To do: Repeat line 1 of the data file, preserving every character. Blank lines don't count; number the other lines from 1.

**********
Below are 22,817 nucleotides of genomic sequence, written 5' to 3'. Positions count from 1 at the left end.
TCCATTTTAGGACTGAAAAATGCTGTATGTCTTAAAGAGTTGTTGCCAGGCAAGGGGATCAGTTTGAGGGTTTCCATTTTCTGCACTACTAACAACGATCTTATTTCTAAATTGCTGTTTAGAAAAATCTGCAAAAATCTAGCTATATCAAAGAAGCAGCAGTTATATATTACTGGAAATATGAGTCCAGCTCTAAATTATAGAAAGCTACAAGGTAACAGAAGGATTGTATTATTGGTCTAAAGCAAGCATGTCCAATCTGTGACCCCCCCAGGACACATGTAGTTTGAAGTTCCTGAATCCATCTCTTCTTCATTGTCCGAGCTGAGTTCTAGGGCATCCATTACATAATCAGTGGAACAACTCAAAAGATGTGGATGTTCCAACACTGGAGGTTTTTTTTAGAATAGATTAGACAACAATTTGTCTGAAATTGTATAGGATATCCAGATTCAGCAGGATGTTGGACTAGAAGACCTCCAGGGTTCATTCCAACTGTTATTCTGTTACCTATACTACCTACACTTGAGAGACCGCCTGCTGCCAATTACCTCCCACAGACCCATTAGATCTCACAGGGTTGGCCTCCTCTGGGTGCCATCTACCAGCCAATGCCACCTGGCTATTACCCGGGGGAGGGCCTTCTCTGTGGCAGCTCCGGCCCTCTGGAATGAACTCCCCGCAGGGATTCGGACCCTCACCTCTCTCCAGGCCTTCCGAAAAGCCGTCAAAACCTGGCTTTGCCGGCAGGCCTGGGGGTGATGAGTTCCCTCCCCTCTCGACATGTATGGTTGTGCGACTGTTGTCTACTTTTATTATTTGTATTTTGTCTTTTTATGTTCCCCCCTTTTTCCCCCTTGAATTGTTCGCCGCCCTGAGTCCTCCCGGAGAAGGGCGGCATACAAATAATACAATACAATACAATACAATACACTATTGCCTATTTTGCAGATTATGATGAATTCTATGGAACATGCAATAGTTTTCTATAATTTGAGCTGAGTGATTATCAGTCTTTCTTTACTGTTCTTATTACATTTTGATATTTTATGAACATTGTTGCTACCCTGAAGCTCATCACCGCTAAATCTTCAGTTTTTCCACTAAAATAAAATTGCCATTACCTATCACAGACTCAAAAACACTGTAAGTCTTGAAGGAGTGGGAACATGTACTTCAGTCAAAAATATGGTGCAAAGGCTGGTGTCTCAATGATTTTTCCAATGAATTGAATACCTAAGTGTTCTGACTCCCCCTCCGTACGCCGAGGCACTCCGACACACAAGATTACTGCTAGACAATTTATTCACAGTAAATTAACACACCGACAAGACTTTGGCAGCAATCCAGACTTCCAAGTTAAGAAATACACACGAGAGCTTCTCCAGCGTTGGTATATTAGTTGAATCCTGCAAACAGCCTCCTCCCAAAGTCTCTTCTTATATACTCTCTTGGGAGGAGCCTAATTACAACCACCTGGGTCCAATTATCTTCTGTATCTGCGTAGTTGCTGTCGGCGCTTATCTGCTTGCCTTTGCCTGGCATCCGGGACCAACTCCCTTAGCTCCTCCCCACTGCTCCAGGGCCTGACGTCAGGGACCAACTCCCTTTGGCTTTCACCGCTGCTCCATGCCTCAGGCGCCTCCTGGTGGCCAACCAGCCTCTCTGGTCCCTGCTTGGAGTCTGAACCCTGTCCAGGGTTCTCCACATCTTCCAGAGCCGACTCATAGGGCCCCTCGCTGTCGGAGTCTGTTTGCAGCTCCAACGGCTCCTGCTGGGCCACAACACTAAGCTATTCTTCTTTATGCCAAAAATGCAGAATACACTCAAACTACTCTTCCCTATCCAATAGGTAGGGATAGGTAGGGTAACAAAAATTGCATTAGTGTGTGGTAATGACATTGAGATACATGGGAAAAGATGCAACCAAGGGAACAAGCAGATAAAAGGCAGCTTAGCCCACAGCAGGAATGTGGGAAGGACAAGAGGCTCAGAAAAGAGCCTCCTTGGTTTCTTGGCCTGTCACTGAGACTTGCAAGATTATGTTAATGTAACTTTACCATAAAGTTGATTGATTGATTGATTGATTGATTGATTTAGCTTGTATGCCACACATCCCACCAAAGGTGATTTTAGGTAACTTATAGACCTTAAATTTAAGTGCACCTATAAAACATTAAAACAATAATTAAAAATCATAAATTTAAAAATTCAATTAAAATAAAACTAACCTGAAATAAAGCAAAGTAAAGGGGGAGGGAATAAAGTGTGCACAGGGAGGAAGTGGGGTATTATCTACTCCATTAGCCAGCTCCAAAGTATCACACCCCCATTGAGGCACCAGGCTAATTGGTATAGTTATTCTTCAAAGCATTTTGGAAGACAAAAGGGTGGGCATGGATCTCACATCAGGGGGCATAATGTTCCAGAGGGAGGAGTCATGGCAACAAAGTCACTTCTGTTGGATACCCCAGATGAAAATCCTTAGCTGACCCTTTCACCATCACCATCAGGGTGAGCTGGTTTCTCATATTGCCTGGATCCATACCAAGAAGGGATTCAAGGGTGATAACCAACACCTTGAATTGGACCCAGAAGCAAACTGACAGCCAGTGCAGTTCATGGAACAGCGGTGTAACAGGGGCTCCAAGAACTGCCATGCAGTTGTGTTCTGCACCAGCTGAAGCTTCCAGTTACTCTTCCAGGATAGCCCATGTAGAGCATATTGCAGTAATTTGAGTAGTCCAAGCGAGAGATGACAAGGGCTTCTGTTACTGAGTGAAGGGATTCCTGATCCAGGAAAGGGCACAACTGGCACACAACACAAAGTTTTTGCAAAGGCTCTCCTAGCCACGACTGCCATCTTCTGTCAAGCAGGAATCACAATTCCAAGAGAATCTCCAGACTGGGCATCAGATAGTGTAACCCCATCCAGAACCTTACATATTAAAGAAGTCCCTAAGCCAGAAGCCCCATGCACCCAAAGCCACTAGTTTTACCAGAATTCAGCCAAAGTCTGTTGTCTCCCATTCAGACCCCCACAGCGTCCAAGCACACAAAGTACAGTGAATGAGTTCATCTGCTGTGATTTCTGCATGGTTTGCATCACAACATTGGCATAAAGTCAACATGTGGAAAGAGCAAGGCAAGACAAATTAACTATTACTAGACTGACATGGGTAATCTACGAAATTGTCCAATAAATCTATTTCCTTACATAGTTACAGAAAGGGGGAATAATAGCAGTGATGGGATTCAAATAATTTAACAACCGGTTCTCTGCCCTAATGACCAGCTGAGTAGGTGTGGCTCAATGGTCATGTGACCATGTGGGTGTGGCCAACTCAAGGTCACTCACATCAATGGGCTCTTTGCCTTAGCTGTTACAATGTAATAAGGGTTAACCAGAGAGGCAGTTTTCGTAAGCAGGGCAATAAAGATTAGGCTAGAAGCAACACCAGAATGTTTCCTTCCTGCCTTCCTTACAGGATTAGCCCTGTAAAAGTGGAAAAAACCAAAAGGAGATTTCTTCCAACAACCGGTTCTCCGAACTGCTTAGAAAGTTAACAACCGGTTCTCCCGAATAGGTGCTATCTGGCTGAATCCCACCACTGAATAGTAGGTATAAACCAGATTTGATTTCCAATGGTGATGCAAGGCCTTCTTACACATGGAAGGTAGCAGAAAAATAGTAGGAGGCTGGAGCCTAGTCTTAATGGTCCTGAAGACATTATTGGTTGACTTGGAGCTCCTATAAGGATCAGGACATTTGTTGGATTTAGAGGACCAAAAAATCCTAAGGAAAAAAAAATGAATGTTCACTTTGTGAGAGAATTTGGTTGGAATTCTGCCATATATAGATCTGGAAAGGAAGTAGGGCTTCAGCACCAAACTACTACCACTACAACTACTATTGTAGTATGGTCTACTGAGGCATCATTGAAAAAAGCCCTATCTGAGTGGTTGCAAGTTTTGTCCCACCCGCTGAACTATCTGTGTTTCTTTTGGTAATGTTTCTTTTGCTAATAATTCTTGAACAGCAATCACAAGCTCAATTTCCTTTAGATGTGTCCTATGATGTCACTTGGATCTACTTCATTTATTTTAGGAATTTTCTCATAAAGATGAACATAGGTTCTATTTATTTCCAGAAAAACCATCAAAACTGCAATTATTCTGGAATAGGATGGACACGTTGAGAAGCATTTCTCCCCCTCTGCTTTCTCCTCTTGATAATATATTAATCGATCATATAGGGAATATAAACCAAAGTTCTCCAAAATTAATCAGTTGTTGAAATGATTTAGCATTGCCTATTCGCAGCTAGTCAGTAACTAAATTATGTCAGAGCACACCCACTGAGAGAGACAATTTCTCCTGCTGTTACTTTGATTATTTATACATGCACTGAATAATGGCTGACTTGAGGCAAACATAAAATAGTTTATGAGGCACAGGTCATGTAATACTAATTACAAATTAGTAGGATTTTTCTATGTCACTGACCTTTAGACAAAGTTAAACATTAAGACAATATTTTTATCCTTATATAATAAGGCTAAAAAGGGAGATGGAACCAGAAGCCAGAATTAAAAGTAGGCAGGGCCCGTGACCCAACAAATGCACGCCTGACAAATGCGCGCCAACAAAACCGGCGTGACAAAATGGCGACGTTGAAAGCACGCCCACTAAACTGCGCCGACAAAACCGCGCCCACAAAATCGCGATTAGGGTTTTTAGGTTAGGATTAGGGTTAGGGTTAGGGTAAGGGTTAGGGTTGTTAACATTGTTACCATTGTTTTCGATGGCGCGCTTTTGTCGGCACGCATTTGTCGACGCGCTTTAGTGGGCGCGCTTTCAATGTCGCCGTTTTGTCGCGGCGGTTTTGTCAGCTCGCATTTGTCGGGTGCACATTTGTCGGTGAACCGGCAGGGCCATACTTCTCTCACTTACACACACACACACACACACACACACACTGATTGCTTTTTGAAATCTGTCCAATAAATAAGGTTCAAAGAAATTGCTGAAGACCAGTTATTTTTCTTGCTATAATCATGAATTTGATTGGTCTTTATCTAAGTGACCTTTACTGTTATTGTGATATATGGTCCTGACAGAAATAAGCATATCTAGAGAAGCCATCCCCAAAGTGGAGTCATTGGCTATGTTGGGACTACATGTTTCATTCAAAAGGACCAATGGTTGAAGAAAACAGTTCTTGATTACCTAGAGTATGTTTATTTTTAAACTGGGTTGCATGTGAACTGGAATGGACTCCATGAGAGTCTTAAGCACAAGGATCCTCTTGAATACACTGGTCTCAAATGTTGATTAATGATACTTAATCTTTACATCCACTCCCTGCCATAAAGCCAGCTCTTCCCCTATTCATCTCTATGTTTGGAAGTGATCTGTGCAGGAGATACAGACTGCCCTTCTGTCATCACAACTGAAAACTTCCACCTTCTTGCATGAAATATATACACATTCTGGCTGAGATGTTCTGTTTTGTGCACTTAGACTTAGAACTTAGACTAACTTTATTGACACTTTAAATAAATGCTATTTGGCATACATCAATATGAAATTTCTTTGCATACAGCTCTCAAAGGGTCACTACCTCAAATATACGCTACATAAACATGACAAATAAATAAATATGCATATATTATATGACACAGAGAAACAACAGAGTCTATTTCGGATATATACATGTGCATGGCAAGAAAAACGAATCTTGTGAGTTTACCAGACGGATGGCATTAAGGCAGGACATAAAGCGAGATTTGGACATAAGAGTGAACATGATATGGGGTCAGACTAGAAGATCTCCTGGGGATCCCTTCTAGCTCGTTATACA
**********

Below are 22,817 nucleotides of genomic sequence, written 5' to 3'. Positions count from 1 at the left end.